Take a ride on one of two “Forest Express” passenger trains, or on both.
Stop and warm up with hot cocoa and funnel cakes, the Las Vegas holiday classic. Then take a spin on an antique carousel, make a wish with Santa and top it off with windswept trip down the Alpine Slide. According to the elves at Opportunity Village, “Every year The Magical Forest reinvents itself with something new just around the next turn on the Forest path, and this year is no exception. The elves toil all year long to create this Winter Wonderland in the Desert, which in 2006 was attended by over 150,000 visitors from Las Vegas and all over the world.”
The Magical Forest
WHEN: Nightly 5:30-10 p.m. through Dec. 30
WHERE: 6300 W. Oakey Blvd, Las
Vegas, NV 89146
COST: Adults $9, children 12 and under $7. Passports good
for admission and unlimited rides available for $14 for adults and $12 for children.

Tim O’Callaghan, co-publisher of the News, can be reached at 990-2656 or

Wednesday, December 12, 2007

RED means STOP

This first published December 6, 2007 in the Home News, a Community Newspapers of Nevada publication.

One of the first topics to arise with new residents is how much their car
insurance rates have gone up.
Maybe you’ve heard the Las Vegas mantra, “Green means Go,’ yellow means Gas it’ and red means 'Proceed if you can follow the vehicle in front of you.’” OK, that isn’t an exact quote, but it certainly is a fair description of how we drive in the Las Vegas Valley.
Here at the Home News we recognize the seriousness of the problem.
Therefore, last August we teamed up with Las Vegas Metropolitan Police Department, Henderson Police Department, Boulder City Police Department, North Las Vegas Police Department, Nevada Highway Patrol and Las Vegas Department of Detention and Enforcement to start a new mantra for Southern Nevada: “RED MEANS STOP.”
Have you ever witnessed an accident caused by a driver who ran a red light? Perhaps you are the unfortunate victim of such an accident. I’ve had a few close encounters with careless drivers in the past couple of weeks.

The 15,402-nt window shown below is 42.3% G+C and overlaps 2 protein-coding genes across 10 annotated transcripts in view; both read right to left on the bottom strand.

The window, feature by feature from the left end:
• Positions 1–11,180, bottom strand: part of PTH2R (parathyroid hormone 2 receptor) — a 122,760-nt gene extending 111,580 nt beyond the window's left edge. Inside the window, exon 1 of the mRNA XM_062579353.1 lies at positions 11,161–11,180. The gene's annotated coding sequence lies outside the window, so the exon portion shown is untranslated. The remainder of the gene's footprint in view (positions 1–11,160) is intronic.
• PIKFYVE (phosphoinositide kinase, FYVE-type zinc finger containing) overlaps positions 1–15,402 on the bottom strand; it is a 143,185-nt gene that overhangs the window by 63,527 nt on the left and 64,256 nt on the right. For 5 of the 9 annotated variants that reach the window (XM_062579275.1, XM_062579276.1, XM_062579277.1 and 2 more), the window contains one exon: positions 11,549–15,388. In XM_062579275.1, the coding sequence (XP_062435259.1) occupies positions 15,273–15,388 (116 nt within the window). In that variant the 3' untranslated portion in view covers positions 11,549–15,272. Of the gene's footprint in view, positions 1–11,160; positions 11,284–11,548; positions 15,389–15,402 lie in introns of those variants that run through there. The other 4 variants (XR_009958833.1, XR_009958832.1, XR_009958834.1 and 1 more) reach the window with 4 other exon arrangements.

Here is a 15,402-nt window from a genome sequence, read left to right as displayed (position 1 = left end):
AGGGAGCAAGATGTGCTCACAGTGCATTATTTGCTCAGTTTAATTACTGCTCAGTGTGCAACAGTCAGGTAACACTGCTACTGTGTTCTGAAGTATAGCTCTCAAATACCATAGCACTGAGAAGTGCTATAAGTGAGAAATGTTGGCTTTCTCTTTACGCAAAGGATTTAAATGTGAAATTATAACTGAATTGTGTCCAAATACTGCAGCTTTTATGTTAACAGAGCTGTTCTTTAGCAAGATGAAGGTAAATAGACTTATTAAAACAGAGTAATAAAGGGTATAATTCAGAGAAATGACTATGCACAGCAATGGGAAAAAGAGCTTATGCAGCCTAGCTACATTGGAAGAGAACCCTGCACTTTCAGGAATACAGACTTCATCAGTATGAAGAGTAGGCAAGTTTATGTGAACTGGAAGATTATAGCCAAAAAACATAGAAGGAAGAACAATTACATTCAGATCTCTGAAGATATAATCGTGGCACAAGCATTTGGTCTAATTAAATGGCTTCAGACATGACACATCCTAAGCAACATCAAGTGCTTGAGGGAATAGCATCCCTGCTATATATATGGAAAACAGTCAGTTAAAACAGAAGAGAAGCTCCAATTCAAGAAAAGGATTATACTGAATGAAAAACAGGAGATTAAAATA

Last week, while driving north on Grand Canyon Drive, clearly having the right of way, I was preparing to turn left on Patrick Lane when another driver was attempting to turn left from Patrick north onto Grand Canyon. The problem was she was too busy watching the southbound traffic to notice I had entered the intersection to make the left-hand turn. She didn’t take her eyes off the southbound traffic until I honked my horn, and when she looked my way, she slammed on the brakes and shook her hands at me as though it were my fault she was stuck in the lane.
Another annoyance I’ve noticed is the California rolling stop, which isn’t a stop at all. In Nevada it’s considered disregard of a control device or a moving violation. It’s particularly bothersome when the driver is approaching a stop sign, notices you’re in the crosswalk and doesn’t want to wait for you to finish crossing ‹ so he slows, maybe stops, then gases it before you step in front of the vehicle.
These two examples are just irritating to me; however, there are more serious incidences that result in needless death, dismemberment, disability or serious injury.
As of Nov. 1 of this year Metro reports 24,539 collisions, of those 9,843 or 40 percent resulted in injuries. Of those, 1,325 were DUI-related ‹ attributed to alcohol, illegal drugs or even prescription drugs.
So far this year there have been more than 106 fatal collisions reported by Metro Police: 35 were alcohol related. The fatalities included 41 automobile drivers, 15 motorcycle or scooter drivers, 19 passengers, 31 pedestrians and six bicyclists.
Incidentally, 28 of those fatalities were NOT wearing seat belts.
The No. 1 factor in the fatalities, present in 22.3 percent of the deadly crashes, was failure to yield the right of way. The other factors were excessive speed, 17.9 percent; pedestrian error, 17.9 percent; disregard of a control device (stop sign, signal or other sign), 13.4 percent; failure to maintain lane, 13.4 percent; and bicyclist error 1.8 percent.
Now you have an idea of why your car insurance went through the roof when you moved here.
The next time you’re in a hurry to get somewhere, you could literally be dying to get there ‹ or worse killing someone along the way.
Take your time getting home. It will be time worth waiting, not only for you but your family and someone else’s family, too.
One last piece of advice is to wait a second or two before entering an intersection and look both ways even though the light is green. Some people don’t get that “RED MEANS STOP.”

Tim O’Callaghan, co-publisher of the News, can be reached at 702-990-2656 or